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Millennials Outnumber Baby Boomers in Voter Eligibility but Have Lower Voter Turnout Rates
2018 is a big year in politics, crossing a major historical threshold that could reshape the entire political balance - for the first time, millenials will be the largest generation eligible to vote.
The transition will mark four decades of baby boomer dominance, who have been the largest generation of voters since '78 and the shift should benefit democrats.
Baby Boomers, are predominantly white, and have leaned towards republican in recent years, about 3/5 of white voters over age 45 voted for Trump, in the last election. The millennial generation is racially more diverse, less religious, are largely democratic, and oppose Trump.
But if millennials continue to vote at lower rates than elders, especially in midterm elections like 2018, the effects won't be felt. Although millennials will be the largest population of eligible voters, experts believe it's likely they'll have a lower voter turnout. Polls consistently show a massive generation gap between parties, but if millenials are slow to convert the potential into power, democrats will lose at the ballot box.
The States of Change project, which studies demographics on political and policy implications, found that before the first group of millennial voters entered the electorate, voters under the age of 30 split almost evenly between parties in the 2000 presidential election. But as more and more millenials have poured into the voting booths, their votes have sharply shifted towards democrat (in 2008 Obama took 66% of millennial votes).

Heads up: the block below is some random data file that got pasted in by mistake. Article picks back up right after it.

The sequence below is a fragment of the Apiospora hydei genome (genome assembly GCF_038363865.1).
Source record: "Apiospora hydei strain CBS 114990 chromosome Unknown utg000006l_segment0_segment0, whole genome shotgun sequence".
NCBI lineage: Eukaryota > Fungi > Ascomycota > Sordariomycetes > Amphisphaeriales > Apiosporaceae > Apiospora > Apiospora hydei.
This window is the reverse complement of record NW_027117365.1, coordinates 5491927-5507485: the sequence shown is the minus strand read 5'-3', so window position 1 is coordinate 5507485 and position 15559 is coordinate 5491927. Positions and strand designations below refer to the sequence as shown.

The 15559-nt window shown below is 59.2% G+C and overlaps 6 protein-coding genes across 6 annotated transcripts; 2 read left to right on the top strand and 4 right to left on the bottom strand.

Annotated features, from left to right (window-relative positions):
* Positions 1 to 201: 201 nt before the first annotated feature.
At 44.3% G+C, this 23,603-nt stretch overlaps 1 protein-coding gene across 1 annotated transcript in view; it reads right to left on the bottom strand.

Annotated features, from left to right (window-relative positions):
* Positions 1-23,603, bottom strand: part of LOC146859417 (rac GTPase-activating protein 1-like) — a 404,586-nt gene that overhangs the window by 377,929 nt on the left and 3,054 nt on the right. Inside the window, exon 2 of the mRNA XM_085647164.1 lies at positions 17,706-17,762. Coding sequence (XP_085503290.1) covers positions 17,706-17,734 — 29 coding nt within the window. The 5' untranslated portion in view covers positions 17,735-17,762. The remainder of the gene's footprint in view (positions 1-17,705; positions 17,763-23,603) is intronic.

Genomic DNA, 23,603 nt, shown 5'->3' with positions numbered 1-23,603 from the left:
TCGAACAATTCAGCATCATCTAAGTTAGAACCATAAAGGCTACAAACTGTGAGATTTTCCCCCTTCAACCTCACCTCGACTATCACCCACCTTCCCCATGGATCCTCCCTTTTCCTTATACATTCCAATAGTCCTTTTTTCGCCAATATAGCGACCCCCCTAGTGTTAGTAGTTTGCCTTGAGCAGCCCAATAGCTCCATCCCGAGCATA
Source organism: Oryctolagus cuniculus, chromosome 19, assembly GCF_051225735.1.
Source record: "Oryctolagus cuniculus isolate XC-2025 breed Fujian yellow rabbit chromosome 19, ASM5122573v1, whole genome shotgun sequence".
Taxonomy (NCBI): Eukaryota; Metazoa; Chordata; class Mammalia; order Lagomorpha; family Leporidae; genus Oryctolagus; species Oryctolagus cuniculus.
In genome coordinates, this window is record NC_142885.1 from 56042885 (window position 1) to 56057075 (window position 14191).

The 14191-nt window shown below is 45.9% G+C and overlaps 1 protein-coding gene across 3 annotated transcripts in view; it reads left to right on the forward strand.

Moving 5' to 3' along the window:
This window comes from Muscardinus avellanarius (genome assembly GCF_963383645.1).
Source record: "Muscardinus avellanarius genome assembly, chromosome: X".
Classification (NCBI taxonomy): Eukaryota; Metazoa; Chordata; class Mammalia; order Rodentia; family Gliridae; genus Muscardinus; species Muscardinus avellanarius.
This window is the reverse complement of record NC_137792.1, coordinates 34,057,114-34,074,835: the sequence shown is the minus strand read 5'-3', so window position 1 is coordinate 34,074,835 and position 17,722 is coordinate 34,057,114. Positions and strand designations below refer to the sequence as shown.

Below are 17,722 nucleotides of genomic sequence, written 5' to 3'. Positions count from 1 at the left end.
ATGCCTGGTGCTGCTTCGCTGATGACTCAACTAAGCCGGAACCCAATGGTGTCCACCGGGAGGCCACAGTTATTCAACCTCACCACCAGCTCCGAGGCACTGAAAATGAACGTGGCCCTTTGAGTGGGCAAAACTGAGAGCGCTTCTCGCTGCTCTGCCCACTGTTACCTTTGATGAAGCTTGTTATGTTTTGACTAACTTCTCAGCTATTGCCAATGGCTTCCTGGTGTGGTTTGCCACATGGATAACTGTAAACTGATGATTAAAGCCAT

The big question remains - how many millennials, eligible to vote, will actually get to the polls? Recent census data calculated that under half of millennials eligible voted in the 2016 election. That number slightly improved from 2012, but was still far below the turnout from Gen x and baby boomers.
Overall, the trend is clear: more millennials voting means better chances for Democrats to overturn Republican dominance.
What's more, millenials underestimate the power of the midterm elections.
In the 2010 and 2014 midterms, voter turnout for under age 30 fell by over half from the presidential election just two years before, a far more significant decline than older generations. Less than 20% of eligible voters under age 30 voted in 2014 midterm election, the lowest figure for a generation since 1972.
A recent study, done by Democratic pollster Celinda Lake projected that less than half of millenials who voted in 2016 will turnout for the midterms.
With projections like these, millenials won't replace baby boomers in voter turnout until 2024, some believe it may not happen until later.
This is why it's ever so important to vote in every election you can, whether it's local or nation - every election matters.
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